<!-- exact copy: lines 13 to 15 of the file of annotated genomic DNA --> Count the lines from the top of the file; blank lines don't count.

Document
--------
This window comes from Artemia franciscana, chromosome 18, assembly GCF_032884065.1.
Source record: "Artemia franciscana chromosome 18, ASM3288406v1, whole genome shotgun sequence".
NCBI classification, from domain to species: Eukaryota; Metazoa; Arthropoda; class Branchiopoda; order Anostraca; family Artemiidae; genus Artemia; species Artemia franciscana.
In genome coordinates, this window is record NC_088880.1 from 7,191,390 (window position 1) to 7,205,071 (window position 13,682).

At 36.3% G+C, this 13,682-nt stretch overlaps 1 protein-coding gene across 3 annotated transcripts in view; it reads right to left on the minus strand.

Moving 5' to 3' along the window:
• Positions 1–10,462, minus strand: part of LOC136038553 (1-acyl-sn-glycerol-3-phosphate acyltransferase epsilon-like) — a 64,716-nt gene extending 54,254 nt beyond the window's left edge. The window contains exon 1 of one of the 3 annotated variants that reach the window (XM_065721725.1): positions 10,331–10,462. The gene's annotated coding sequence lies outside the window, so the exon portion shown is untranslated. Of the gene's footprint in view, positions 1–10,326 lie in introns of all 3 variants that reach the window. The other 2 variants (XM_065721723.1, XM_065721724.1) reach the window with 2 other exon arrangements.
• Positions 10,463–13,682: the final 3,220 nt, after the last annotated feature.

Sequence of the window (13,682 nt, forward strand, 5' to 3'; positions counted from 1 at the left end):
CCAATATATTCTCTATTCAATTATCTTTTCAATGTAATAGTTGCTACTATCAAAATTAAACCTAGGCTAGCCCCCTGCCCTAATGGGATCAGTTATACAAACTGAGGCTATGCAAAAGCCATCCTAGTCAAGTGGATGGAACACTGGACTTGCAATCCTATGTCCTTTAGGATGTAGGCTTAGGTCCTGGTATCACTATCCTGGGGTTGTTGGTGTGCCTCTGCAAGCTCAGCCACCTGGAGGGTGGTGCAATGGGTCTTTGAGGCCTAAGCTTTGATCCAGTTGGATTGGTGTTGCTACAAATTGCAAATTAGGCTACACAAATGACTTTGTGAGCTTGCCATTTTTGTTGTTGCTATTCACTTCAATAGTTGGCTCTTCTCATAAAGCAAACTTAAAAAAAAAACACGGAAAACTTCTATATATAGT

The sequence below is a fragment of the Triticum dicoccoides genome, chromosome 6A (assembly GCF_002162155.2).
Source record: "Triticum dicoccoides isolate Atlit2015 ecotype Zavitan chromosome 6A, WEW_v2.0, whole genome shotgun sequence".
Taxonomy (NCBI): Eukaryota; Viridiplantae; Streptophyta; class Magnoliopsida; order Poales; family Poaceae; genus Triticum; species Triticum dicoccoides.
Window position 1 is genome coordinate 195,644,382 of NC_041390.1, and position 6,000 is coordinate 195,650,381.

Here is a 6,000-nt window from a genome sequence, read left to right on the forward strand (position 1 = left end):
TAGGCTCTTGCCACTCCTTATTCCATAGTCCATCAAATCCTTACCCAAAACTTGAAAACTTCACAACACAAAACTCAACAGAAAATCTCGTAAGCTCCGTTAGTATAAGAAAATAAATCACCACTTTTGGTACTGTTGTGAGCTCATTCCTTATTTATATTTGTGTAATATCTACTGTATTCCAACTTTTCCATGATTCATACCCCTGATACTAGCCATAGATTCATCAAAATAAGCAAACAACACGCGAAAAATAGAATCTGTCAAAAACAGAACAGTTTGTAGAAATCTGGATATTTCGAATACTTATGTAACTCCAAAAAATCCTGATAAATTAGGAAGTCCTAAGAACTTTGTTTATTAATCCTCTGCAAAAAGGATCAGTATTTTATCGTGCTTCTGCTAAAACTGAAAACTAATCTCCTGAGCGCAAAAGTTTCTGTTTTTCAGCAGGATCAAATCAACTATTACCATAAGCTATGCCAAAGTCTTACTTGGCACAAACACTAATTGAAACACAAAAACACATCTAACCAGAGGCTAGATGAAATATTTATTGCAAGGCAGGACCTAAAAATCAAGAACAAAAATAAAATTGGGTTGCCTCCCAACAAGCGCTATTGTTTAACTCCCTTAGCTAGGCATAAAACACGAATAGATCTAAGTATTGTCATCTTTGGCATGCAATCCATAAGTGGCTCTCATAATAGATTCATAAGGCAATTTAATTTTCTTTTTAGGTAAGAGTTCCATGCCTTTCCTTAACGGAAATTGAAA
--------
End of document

Taxonomy (NCBI): Eukaryota; Viridiplantae; Streptophyta; class Magnoliopsida; order Poales; family Poaceae; genus Triticum; species Triticum dicoccoides.
Window position 1 is genome coordinate 195,644,382 of NC_041390.1, and position 6,000 is coordinate 195,650,381.

Here is a 6,000-nt window from a genome sequence, read left to right on the forward strand (position 1 = left end):